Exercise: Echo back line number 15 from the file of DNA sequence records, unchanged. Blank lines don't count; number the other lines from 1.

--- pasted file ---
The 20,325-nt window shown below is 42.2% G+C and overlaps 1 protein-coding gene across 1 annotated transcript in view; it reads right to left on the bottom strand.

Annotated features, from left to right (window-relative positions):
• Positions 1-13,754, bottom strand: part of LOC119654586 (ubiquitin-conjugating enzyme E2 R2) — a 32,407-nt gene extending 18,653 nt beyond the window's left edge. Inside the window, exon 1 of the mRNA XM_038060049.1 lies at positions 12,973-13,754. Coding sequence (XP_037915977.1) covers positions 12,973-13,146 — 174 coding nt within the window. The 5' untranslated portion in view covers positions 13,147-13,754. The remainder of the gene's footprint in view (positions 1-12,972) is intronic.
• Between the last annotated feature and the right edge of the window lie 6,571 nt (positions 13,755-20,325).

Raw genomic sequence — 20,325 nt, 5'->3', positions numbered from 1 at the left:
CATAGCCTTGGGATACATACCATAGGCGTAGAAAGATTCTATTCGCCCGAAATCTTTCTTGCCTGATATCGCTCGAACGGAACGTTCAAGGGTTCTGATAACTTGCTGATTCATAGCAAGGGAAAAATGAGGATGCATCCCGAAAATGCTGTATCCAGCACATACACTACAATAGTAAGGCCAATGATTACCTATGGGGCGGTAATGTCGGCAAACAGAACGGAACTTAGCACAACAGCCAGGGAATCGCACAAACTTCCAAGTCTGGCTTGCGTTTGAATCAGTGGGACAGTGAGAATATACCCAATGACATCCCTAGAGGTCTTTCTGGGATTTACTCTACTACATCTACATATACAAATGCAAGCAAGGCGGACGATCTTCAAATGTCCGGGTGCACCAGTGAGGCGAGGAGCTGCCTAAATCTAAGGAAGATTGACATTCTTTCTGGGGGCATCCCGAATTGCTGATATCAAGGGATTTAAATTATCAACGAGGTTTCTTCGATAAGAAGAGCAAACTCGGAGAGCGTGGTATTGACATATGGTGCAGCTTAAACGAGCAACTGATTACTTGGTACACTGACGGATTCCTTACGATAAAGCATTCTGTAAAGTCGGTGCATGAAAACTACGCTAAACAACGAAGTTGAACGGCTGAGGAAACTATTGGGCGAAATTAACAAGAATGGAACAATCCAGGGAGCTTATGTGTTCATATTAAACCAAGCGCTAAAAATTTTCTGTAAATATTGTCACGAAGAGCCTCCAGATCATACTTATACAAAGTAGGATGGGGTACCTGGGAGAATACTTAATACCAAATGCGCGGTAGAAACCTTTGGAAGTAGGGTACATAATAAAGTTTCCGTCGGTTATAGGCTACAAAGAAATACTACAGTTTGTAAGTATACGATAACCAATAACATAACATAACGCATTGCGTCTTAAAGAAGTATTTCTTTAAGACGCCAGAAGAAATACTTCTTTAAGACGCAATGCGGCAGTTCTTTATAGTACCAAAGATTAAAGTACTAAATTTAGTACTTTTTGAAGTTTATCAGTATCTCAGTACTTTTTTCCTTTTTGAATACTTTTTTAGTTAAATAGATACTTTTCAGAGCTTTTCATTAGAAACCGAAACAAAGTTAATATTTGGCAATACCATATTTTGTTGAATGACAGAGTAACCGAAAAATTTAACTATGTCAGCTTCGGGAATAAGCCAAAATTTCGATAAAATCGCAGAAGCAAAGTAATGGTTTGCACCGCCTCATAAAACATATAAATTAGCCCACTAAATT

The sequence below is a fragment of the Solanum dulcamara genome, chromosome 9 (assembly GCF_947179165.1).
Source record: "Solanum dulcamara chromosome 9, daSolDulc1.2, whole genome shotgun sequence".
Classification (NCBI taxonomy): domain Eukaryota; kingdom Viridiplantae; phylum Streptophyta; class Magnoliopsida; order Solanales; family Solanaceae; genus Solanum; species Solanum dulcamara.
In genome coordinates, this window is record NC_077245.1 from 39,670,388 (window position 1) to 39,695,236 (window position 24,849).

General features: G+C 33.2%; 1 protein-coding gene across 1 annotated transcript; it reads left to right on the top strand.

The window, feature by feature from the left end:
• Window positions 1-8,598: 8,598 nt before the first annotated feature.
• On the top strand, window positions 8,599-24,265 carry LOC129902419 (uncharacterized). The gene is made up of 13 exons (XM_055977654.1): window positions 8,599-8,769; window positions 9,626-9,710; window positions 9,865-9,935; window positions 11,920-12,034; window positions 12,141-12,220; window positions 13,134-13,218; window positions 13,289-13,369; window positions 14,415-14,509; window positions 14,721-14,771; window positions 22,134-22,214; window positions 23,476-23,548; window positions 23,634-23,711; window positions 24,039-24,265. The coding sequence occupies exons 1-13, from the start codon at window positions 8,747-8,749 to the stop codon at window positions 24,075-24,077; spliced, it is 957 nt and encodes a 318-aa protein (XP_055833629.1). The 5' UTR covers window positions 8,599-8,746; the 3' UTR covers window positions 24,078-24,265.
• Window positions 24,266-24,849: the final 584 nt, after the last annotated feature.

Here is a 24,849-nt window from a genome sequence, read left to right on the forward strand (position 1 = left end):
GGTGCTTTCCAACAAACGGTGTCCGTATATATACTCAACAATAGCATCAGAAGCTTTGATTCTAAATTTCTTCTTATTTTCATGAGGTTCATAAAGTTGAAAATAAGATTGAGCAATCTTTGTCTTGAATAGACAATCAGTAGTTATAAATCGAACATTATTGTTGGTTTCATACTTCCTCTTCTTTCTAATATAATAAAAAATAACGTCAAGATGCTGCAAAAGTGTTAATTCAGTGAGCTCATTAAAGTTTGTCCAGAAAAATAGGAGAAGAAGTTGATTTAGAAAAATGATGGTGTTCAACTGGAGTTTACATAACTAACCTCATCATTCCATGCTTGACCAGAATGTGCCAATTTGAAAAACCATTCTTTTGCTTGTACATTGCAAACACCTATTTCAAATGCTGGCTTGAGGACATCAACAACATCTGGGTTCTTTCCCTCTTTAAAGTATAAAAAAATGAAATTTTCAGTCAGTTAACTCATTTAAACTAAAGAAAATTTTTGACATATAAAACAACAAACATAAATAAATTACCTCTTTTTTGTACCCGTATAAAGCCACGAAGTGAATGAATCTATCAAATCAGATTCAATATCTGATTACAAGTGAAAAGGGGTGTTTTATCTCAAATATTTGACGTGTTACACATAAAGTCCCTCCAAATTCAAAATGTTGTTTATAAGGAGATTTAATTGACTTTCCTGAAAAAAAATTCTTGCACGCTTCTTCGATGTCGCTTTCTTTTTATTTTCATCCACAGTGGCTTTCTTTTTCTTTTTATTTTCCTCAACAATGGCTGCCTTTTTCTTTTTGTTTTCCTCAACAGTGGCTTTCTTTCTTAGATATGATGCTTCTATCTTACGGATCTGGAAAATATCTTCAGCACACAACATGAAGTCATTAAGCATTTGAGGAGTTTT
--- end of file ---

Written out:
• Window positions 24,266-24,849: the final 584 nt, after the last annotated feature.